That feeling of being weightless, gliding through the dry, powdery snow. That feeling of wonder as you gaze at the snow-capped peaks surrounding you entirely. That feeling of relaxation as you realize there’s no work, no computers and no boss within 50 kilometers of where you are now.
Backcountry touring, whether on a splitboard or skis, is like you’re in another world entirely. Yes, it’s an incredible amount of work to reach the top of a snow-covered mountain using your muscles alone but when you touch that summit, when you realize there’s no one else around, you feel the satisfaction of pushing your body and there’s nothing else like it. It’s worth every moment.
Heading into the backcountry isn’t all rainbows and unicorns though, and with such a reward comes an associated risk. With all of the snow that falls each year, comes the risk of that snow moving, of conditions being just right that your weight on that snow will cause it to slide. Better known as an avalanche. Some days its a small risk. Some days it could send you to the hospital, or worse.Snow science isn’t something easy that you can learn in one day. A huge number of variables come together in an almost unimaginable number of ways to create avalanches that can a metre or take out entire forests or towns. It isn’t magic though, and there are signs you can look for in the snow to forecast what might happen.
Since World War II researchers around the world have been pushing hard into snow science and investigating every possible idea related to avalanches and snow safety. This post is a review of The Avalanche Handbook, an avalanche manual that brings together the best in more than 50 years of avalanche research. The Avalanche Handbook doesn’t contain every single idea from all research but it covers the most fundamental of those ideas, what the authors thought most important.
To give you a quick idea of what The Avalanche Handbook covers, here is the Table of Contents:
Chapter 1 – Character and Effects of Avalanches
Chapter 2 – Elements of Mountain Snow Climates and Weather
Chapter 3 – Snow Formation and Growth in the Atmosphere and Snowpack
Chapter 4 – Avalanche Formation
Chapter 5 – Avalanche Terrain, Motion, and Effects
Chapter 6 – The Elements of Applied Avalanche Forecasting
Chapter 7 – Classes of Factors Involved with Evaluation of Instability and Forecasting
Chapter 8 – The ABCs for Backcountry Avalanche Forecasting and Decisions
Chapter 9 – Safety Measures and Rescue
Chapter 10 – Avalanche Protection
It’s not a light, fluffy pamphlet on avalanches, it goes in deep. The book starts with quotes from popular publications from around the world.
From Off Piste, “Perhaps the definitive book on snow science and avalanche mechanics…The author’s credentials are impeccable.”
From the Pittsburgh Tribune, “The revised third edition of The Avalanche Handbook…could well save your life.”
From Backcountry Magazine, “This book has been the bible for avalanche workers since the first edition came out in 1953…If you ever start to feel cocky about your avalanche forecasting skills, sit down with this gem and I will guarantee you will learn something new.”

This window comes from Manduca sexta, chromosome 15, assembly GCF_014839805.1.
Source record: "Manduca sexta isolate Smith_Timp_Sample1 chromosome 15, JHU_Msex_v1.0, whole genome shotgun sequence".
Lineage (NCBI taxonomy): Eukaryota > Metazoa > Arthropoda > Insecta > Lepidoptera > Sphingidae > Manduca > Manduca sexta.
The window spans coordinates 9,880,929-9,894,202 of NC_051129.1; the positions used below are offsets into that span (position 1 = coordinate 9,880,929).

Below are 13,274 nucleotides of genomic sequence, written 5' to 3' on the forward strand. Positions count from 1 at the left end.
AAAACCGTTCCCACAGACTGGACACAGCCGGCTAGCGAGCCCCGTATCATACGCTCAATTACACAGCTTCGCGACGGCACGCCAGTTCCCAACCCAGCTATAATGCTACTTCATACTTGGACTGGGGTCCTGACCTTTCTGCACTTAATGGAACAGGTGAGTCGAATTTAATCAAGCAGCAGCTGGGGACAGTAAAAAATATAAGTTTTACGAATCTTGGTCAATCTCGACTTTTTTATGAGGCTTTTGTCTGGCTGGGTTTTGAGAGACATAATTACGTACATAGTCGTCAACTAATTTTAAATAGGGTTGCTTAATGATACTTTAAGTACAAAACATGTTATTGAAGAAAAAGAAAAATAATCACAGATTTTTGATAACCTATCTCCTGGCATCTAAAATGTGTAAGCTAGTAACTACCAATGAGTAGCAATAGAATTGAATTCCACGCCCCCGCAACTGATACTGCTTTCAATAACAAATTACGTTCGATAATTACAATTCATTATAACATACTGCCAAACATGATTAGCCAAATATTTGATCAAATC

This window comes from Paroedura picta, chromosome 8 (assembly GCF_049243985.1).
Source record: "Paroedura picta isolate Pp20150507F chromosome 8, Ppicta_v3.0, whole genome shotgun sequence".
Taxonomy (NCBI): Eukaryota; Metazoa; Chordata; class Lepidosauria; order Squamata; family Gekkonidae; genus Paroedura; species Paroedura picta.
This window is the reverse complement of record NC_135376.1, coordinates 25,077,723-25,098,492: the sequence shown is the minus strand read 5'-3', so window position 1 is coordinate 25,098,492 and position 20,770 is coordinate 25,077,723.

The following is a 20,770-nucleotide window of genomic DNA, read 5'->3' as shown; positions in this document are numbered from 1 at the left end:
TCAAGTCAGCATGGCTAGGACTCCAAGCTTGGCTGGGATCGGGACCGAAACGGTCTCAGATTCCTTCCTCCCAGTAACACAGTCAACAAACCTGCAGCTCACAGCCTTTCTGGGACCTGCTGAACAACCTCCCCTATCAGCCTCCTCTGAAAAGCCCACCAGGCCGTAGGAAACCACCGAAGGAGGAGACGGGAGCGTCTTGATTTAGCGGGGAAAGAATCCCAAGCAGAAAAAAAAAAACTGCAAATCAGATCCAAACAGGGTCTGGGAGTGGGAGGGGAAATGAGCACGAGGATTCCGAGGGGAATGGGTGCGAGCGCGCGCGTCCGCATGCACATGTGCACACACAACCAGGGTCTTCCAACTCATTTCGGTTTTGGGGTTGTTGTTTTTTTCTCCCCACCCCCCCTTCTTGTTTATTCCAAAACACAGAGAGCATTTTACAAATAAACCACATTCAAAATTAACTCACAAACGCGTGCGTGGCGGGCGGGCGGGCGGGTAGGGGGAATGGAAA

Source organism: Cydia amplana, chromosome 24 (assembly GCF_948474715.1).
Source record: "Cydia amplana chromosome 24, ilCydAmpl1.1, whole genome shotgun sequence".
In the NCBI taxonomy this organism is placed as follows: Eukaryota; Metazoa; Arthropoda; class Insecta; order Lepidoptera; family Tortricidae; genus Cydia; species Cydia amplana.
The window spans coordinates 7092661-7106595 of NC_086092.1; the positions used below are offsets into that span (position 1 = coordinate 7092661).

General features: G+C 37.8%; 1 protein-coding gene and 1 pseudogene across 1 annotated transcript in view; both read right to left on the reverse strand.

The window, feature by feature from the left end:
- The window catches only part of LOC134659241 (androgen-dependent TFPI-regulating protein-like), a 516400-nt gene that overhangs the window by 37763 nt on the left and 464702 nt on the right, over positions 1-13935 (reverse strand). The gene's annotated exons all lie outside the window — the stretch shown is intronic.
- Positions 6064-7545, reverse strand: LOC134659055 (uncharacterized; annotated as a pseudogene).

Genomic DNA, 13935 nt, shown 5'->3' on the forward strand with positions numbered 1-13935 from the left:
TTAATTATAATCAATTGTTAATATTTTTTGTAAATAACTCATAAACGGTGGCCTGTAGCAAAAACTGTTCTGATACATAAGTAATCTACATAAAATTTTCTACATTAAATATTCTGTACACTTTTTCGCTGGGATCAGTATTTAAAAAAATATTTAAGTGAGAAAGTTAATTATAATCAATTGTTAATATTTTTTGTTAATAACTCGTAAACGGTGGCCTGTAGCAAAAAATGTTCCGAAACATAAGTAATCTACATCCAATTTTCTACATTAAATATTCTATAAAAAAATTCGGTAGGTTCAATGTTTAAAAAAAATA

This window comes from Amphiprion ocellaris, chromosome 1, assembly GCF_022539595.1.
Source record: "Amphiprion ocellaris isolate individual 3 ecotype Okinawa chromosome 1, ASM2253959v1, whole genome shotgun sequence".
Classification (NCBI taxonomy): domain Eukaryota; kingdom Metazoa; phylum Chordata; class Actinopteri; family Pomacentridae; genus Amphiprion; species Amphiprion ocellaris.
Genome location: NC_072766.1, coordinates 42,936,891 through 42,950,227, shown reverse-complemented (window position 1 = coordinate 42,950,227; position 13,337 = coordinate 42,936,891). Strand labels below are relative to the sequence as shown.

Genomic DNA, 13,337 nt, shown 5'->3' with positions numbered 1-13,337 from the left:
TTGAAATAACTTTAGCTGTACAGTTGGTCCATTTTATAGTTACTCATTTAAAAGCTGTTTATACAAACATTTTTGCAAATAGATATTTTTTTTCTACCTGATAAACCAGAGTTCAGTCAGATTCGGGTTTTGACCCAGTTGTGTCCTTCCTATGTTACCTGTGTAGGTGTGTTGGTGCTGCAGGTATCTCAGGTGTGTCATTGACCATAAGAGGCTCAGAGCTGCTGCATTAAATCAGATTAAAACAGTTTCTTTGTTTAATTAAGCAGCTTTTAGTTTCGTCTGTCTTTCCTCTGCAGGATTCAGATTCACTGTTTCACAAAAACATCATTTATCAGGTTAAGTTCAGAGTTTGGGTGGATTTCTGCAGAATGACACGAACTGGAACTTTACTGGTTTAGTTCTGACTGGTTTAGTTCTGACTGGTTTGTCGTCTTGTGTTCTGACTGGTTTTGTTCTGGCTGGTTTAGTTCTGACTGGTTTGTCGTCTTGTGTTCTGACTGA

From Outside Bozeman, “The Avalanche Handbook is the uber text in the field of avalanche science.”
Textbook and Handbook
To be honest, there are parts of the book that read like a textbook, dense and slow. But other parts are as easy to grasp as, well, picture books. There’s the whole range. That’s why the quote above from Backcountry Magazine is so spot on. You can be at any level of your avalanche training and you could learn something new.
For the beginners, there are the important basics that get you started covering the fundamentals. For the advanced forecasters you can dig deep into the snow science details and all the research behind the techniques and ideas they recommend. And then everything in between. As you get more familiar with what they are talking about, you will advance and take in more information. I’ve only taken basic avalanche training and am in the process of learning more which means there is much in the book that I can’t even grasp yet. There is still lots I do understand and can take out to the backcountry with me.
Learning the ABCs
The ABCs for Backcountry Avalanche Forecasting and Decisions might be the best part of the book. The whole chapter covers simple, straightforward information with the goal of teaching you to make the right decisions in the backcountry in avalanche terrain. If you never get into avalanche terrain, then you can’t get caught in an avalanche. The chapter right after about safety measures and rescue is important reading as well. Rescue is simply a required skill and training that everyone going into avalanche terrain should have. Sadly some don’t.
If you backcountry ski or snowboard at any time, I hope you can take a look at The Avalanche Handbook. With all the science, you may not be able to grasp every single detail right now, but that just means you’ll be able to learn more for years to come.Get details and download a free chapter from The Avalanche Handbook at the Mountaineers Books.
Warning: This or any other book is not a substitute for hands-on training with a qualified professional when it comes to avalanches. Get yourself into a course before going into any avalanche terrain. Reading books after you have some official training is a great idea though. The more you know the better. Ski safe,- Ross